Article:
Germany risks losing EU moral leadership over handling of Greece

Germany, led by Angela Merkel, is at present the leading country in the EU and deservedly so. The standing of President Hollande though bolstered by his sure handling of the crisis caused by the shooting of Charlie Hebdo staff and Jewish hostages, is weakened by his having come to power on the basis of policies that could not work and have had to be reversed; the UK’s policy towards the EU changes day by day largely driven by the nationalist UK Independence Party and the rightwing of the governing Conservative Party; and, though Italy has a stronger than usual government under the youthful Matteo Renzi, that follows 20 years dominated by a politician in constant trouble with the judiciary for tax evasion and other illegal business practices, and Renzi acknowledges that the standing of Italy depends on the success or otherwise of a 1,000 day reform programme.

Germany has achieved not only political stability and economic strength, but also moral leadership resulting from a number of factors;

First, it has achieved what can rightly be called a social market economy. Its competitiveness is combined by company structures which give employees a large say through works councils and supervisory boards and a large proportion of companies are located in their communities and feel a social obligation to those communities particularly in providing younger ones with high quality training schemes. Trade unions though they come sometimes cause disruption through industrial action still have a respected role in large parts of the economy.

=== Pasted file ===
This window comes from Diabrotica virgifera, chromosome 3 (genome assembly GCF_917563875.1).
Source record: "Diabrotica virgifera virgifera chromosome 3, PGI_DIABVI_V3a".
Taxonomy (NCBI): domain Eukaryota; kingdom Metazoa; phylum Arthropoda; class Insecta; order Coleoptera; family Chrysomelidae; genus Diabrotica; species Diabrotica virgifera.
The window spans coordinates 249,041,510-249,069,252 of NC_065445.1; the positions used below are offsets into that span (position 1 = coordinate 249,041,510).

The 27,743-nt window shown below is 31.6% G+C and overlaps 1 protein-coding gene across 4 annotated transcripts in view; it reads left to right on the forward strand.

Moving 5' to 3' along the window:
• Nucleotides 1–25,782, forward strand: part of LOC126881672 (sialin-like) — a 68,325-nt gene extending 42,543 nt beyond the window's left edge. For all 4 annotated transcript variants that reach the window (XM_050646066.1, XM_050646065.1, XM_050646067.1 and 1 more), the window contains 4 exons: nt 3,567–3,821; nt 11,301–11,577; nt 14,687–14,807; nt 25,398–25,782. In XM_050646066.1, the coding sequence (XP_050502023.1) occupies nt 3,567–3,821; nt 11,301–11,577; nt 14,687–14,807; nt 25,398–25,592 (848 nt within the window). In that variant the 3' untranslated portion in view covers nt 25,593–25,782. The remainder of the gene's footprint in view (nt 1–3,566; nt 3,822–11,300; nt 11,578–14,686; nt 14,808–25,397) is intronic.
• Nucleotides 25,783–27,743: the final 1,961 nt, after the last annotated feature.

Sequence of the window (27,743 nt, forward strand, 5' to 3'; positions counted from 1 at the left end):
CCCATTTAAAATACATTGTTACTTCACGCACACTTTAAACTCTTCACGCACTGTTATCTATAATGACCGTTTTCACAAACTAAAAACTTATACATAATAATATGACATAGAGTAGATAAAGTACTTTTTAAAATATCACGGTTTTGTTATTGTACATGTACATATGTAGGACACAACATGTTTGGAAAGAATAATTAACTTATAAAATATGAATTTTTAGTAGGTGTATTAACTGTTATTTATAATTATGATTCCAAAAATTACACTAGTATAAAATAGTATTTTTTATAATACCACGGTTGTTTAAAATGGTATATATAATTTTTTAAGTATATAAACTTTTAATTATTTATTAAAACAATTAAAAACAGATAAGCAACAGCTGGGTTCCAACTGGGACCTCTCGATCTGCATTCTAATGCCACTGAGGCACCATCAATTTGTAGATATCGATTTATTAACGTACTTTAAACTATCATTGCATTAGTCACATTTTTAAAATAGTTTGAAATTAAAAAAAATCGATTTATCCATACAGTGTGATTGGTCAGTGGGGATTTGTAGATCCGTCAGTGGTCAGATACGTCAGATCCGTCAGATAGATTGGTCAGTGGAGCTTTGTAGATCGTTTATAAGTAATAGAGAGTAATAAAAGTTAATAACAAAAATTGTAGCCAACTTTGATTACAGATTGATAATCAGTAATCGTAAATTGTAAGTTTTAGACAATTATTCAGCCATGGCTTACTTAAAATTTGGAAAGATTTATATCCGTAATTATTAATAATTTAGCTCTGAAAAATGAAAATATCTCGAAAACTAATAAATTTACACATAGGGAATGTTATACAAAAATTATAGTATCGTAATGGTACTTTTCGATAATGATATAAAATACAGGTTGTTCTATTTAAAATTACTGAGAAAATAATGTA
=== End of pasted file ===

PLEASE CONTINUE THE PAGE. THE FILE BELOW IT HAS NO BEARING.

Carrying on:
Second, Germany has a consistent foreign policy based on support for the EU, and for NATO as a defensive alliance, while taking a very cautious approach to military interventions elsewhere in the world. With regard to the EU’s largest neighbour, Russia, Germany has made strenuous efforts to achieve good and stable relations but has recongised that Russia’s incursions into Ukraine are unacceptable and have to be resisted by economic sanctions.

Third, Germany has in recent decades, become a country open to large scale immigration. Although immigration under the free movement principle from other EU countries is higher than to the UK it has not led to controversy and it has taken more refugees from Syria than most other EU countries (albeit little in relation to those in Lebanon, Turkey and Jordan). The anti-Islamic Pegida movement is a cause for concern but its support is still much less than for the UK Independence Party or France’s Front National, and it has been categorically condemned by Mrs Merkel.